At the end of the sewer level, past the double doors previously blocked to us, I find the entrance to the infamous Blighttown. I don’t know much about this place, other than that it’s spoken of with much ire around the internet. Is it because the area’s especially difficult? Annoying? Boring? We’ll find out together! Remember, here at Lost to the Aether, I play this game so you don’t have to!


The entrance to Blighttown is this massive blasted pit. We’ve made it to the lowest depths of the sewer level, and now we’re going to have to dig even deeper. I sure hope that’s not metaphorical.

I briefly consider plunging to my death, avoiding what is to come, but instead, I find a ladder and descend that way. Apparently, one of the other players thinks I should be regretting that decision.


It’s not long before we run into our first adversaries in this area, these infested barbarians. There’s a bunch of these guys in a row, but I decide to play things safe and lure them out one by one. As you might expect, they’re quite strong, able to push me around even as I block them. Their clubs are also poisonous, somehow. And they’re surprisingly mobile, at least within the confines of this wooden latticework. I have to play this defensively, rolling back at the slightest sign of an attack and picking my moments to attack. With careful timing, though, I’m able to wear these guys down enough for a killing stroke.

They have a habit of leaving behind dung pies. I’m not sure why I keep picking them up.


Moving forward along the walkways into the bowels of Lordran, we encounter our second enemy class of this area, the infested ghoul. These guys, as well as the barbarians, seem quite a bit different than the standard hollows we’ve been putting down. Something’s happened to this place, beyond the normal curse of the undead, that’s twisted those who’ve been hanging out here.

In any case, the ghouls here rush towards me as soon as they catch a glimpse. They’re armed with swords, spears, or bone clubs, but telegraph their attacks well enough that they’re easy to block. They do have a nasty little grab attack, though, putting their filthy teeth to bear. The bite takes a good deal off my health, but they snarl before they do so, giving me enough time to prepare my defense. Two hits is more than enough to take them out, so they don’t pose any real threat individually.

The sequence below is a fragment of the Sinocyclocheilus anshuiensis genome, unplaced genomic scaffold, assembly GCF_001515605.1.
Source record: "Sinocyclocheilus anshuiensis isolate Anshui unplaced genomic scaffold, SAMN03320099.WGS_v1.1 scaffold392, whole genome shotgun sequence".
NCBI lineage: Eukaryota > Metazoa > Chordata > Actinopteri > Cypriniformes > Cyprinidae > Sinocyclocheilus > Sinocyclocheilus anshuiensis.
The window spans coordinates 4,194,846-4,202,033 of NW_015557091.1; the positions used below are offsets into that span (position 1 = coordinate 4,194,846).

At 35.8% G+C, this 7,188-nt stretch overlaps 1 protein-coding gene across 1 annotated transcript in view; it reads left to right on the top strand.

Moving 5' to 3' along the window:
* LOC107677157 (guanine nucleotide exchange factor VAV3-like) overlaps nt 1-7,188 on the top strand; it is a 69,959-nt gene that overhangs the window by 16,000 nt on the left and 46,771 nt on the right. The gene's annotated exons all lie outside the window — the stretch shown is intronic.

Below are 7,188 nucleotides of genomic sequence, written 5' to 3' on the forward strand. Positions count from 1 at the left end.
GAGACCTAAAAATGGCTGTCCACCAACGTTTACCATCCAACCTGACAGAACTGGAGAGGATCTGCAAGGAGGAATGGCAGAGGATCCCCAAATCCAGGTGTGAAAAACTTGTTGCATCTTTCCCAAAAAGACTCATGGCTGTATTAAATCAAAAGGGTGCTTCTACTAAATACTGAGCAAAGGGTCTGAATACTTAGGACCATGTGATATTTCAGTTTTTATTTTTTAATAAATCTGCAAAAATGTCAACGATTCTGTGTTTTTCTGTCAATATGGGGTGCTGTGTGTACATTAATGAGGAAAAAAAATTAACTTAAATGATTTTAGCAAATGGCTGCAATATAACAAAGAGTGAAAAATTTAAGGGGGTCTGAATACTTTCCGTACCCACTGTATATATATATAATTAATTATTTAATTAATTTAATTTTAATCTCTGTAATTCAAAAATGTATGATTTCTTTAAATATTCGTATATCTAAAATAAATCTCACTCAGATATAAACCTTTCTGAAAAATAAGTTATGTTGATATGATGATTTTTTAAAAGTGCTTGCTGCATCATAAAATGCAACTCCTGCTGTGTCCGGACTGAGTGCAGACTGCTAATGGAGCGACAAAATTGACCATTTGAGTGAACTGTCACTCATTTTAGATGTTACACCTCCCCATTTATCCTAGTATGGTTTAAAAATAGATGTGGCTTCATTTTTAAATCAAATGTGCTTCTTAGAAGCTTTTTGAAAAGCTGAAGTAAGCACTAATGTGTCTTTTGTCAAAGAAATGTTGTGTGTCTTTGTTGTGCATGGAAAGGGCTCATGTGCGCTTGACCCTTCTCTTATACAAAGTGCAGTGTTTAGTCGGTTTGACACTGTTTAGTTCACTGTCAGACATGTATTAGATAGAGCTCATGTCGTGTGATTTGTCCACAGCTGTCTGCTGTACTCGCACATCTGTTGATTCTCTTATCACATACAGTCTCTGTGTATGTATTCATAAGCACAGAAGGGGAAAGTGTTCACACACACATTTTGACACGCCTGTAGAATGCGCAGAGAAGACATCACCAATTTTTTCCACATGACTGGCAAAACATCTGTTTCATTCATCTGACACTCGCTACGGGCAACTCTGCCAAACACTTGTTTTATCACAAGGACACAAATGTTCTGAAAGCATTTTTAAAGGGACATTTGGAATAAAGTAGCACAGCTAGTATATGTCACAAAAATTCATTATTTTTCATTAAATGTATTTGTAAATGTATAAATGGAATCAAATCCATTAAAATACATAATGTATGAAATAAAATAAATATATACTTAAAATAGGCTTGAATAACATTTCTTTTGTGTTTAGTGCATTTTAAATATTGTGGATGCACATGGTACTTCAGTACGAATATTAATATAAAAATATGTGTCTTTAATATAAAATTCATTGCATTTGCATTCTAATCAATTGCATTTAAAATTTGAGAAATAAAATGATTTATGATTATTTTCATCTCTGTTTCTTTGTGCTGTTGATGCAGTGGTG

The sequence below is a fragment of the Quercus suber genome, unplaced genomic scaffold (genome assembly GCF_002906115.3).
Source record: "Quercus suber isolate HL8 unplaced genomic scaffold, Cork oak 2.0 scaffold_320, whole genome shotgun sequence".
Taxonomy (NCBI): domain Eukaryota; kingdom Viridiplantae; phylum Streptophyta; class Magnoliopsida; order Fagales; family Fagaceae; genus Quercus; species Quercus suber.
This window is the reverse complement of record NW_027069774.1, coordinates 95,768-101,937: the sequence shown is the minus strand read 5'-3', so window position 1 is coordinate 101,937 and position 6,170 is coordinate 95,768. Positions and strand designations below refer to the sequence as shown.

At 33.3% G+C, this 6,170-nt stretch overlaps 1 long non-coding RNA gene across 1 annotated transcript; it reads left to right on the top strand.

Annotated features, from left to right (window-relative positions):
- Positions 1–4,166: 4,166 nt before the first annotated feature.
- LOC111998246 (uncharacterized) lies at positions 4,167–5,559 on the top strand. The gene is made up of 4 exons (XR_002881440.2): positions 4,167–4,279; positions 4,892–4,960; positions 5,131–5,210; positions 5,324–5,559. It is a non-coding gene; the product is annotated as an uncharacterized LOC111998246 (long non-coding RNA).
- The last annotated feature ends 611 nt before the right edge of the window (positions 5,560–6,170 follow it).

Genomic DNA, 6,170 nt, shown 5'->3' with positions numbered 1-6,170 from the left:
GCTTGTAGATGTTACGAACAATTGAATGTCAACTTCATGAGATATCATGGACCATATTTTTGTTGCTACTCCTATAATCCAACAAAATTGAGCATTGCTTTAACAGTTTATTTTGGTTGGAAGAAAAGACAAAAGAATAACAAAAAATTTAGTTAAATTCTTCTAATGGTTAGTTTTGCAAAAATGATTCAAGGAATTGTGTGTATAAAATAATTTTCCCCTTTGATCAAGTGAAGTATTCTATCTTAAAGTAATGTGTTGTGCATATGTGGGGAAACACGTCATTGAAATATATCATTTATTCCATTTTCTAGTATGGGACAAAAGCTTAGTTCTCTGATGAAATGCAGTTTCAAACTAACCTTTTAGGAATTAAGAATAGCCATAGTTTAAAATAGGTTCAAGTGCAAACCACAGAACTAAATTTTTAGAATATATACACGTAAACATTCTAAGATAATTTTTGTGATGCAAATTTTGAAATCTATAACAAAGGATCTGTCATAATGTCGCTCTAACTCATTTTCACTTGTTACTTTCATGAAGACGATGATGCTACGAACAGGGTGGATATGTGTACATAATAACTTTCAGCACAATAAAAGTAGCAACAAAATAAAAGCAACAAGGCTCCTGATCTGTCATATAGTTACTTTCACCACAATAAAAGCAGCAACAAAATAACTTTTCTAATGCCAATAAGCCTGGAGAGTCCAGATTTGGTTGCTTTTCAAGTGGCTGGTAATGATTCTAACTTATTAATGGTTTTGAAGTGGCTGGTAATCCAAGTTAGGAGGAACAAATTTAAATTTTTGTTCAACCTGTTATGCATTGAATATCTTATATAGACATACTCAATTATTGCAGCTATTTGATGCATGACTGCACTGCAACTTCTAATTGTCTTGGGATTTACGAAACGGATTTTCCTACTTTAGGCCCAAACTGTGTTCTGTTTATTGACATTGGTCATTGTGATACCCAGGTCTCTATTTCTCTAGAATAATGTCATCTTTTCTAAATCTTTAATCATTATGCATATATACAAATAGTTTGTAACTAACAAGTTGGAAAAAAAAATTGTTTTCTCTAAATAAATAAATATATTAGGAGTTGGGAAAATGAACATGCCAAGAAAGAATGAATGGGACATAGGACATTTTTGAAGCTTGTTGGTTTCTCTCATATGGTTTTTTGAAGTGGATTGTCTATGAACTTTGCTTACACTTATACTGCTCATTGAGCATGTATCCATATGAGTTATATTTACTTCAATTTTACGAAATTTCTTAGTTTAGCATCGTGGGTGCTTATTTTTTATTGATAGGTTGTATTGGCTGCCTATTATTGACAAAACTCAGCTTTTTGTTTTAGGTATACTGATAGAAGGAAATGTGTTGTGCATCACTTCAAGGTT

Heading on just a bit farther, I’m struck by something. Something small. It doesn’t do any damage, but it causes my toxin gauge to skyrocket. It came from my right. Luckily, there’s a wall nearby that I’m able to duck behind.


Here’s our perpetrator. An sniper with a blowgun. The darts don’t hurt me, at least not right away, but they’re coated with a powerful poison, and two hits are enough to overcome my resistance. Also, the way bows work in this game, they’re really not well suited to sniper battles. You can’t move and ready an arrow at the same time, meaning you’re a sitting duck for an enemy who’s already drawn on you. My best bet is to try and hit these guys from areas they can’t return fire to, but with as observant as these snipers are, good luck with that.

Also, for whatever reason, structures in Dark Souls actually extend a bit beyond what they’ve got visuals for. Those arrows you see floating in the air in the picture above? They’re embedded in the wood that doesn’t really exist. This has been a small frustration of mine all game, but it’s really infuriating now, that I have to face off with these enemies I can’t reach with my sword.

Luckily, these snipers don’t seem to be undead, meaning they don’t respawn. Kill ’em once, they’re out of your hair forever. I catch a bounty of purple moss from this one, which serves as an antidote to poison. Something tells me I’m going to need that.


After I slay the sniper and start moving on, I find a message that there’s a sniper around. Thanks, guy! There’s also a tempting bit of treasure that appears out of my reach. I’d have to jump for it, but it looks like a tricky leap. If I miss, the fall will either kill me or land me in unknown territory. I decide to leave it be for now.

I move out from the initial walkway, into where Blighttown opens up and… oh my. I don’t know whether it’s the size of the area, the poor PC optimization, the lack of developer tricks to hide areas so they don’t have to be loaded, or what, but this place is doing absolute murder to my frame rate. My computer’s been handing the game at a solid 30 fps, but this area tops out at half that, and frequently dips into the single digits. This is painful.